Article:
Kevin Fischer is a veteran broadcaster, the recipient of over 150 major journalism awards from the Milwaukee Press Club, the Wisconsin Associated Press, the Northwest Broadcast News Association, the Wisconsin Bar Association, and others. He has been seen and heard on Milwaukee TV and radio stations for over three decades. A longtime aide to state Senate Republicans in the Wisconsin Legislature, Kevin can be seen offering his views on the news on the public affairs program, "InterCHANGE," on Milwaukee Public Television Channel 10, and heard filling in on Newstalk 1130 WISN. He lives with his wife, Jennifer, and their lovely baby daughter, Kyla Audrey, in Franklin.
STOP THE PRESSES!
STOP THE PRESSES!
I have eaten in some top notch restaurants including places run by celebrity chefs like Emeril Lagasse and Wolfgang Puck. My experiences have always been wonderful. If pressed to find an issue, I couldn’t come anywhere near anything disastrous (though my experiences with my lovely wife, Jennifer on two occasions at Emeril’s at City Walk in Orlando were quite interesting and warrant future blog material).
This edition of Culinary no-no is a first. I have never written about anything like it because I have never witnessed anything like it. That’s not to say it hasn’t happened before. It means I personally have never seen or read anything like what I’m about to relate before.
I read a lot. I don’t read fiction at all. No time for that stuff in my life. I read newspapers, blogs, magazines, most, if not all current events and non-fiction.
That includes the entertainment, lifestyle, food and drink sections in daily newspapers.
A recent restaurant review in the LA Times caught my attentions.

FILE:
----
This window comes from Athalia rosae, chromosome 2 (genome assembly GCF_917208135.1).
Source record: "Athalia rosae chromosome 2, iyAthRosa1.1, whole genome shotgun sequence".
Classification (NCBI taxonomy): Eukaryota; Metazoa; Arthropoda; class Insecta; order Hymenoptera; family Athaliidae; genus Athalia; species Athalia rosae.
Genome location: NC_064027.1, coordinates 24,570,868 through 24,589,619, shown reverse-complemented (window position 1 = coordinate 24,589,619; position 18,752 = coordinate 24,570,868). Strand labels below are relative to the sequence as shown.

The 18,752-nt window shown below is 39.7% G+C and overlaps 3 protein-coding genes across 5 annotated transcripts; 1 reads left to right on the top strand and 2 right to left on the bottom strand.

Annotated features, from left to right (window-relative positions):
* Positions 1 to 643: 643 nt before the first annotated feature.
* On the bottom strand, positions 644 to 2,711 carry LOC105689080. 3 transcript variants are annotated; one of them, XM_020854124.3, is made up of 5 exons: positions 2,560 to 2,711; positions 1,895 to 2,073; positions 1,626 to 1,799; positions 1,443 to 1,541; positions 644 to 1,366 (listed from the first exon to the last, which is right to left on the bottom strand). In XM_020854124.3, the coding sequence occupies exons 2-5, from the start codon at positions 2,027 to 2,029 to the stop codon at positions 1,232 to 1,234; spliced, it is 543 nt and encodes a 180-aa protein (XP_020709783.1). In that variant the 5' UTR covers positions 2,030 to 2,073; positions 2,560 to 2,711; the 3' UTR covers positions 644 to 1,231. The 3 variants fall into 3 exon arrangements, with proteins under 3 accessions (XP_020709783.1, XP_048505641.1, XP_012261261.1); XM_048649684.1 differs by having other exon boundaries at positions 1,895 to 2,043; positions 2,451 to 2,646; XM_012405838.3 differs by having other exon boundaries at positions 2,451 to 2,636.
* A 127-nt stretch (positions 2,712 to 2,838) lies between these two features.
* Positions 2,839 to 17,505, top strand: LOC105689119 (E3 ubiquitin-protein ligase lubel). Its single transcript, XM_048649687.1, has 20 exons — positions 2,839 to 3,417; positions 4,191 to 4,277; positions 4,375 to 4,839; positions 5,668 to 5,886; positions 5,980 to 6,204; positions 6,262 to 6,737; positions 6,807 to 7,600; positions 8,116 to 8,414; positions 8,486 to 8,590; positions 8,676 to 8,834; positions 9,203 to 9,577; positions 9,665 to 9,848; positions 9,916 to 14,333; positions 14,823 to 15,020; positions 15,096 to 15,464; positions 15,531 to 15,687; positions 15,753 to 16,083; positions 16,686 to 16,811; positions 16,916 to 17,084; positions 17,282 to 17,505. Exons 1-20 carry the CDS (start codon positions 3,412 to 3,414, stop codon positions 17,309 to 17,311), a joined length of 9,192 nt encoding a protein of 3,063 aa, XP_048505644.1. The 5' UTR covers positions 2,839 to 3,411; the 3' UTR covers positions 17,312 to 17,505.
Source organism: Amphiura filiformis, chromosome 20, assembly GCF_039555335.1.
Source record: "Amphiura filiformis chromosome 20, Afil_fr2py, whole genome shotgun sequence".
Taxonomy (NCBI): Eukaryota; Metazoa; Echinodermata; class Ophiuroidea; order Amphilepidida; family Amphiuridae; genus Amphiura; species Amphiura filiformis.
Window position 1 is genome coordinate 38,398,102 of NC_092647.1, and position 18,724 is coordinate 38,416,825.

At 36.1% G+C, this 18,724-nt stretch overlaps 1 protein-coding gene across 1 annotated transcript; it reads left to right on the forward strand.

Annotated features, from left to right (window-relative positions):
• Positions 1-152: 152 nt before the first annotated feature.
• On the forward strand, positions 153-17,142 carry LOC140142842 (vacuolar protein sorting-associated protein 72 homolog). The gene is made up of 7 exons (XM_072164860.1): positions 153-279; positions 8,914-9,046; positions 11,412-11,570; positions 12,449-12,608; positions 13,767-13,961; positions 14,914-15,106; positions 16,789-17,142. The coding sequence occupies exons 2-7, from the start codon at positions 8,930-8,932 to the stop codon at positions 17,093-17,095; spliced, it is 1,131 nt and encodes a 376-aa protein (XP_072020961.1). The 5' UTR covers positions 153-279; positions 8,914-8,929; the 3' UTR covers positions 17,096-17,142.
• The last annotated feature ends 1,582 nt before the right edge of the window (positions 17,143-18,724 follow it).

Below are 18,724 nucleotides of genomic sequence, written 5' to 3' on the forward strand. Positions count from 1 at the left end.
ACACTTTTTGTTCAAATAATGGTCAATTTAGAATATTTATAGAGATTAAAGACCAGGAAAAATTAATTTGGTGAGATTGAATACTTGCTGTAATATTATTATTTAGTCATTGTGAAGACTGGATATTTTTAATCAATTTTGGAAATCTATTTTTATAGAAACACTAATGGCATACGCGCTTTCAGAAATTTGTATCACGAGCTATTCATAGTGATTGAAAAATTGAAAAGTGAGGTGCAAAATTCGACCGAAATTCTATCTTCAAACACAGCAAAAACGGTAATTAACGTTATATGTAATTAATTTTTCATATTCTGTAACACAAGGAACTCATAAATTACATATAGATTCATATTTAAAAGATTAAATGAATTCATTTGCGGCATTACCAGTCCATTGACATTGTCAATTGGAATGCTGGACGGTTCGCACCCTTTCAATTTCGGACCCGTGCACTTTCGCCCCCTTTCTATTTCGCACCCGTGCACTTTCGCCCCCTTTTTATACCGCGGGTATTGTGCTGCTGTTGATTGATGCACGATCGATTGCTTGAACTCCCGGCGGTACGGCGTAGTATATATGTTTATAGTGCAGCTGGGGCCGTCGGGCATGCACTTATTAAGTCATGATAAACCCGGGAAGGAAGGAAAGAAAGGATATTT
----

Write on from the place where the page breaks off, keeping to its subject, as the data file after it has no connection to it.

Seems Fabio Viviani has opened a new spot called the Firenze Osteria. Not too long ago, Viviani won the Top Chef contest on the Bravo cable network. If Viviani wins Top Chef honors and opens up a new restaurant, one would think it offers a memorable dining experience.
Firenze Osteria was reviewed by LA Times restaurant critic S. Irene Virbila. One can sense snootiness thousands of miles away.
Here are portions of Virbila’s review:
“Everybody's eager to taste the cooking of Fabio Viviani, the Tuscan-born chef…..
Viviani's not in the kitchen tonight, though, where a handful of cooks are working at a furious pace to feed two packed dining rooms. He's not in the main room where the handsome Falleni is going from table to table greeting guests and soothing egos. Where's Fabio? Somewhere in the
Now, I wasn't expecting Viviani to reinvent Italian cooking or anything big like that, though he does state on his website that he's into molecular cuisine and fusion. But what I didn't expect was a menu so conventional it reads like a tourist trap -- mostly generic dishes from no particular region. Italian Food for Dummies.
It takes us a long time to order and not only because the restaurant is so dark it's hard to see. Do we really need another beef carpaccio or burrata garnished with vegetables? A Caesar salad or tiramisu?
The malfatti are not the usual marble-sized ricotta and spinach dumplings. These are three big ovals scooped out on the plate like ice cream and napped in brown butter and sage. Though delicious at first bite, the dish is a big wet mass….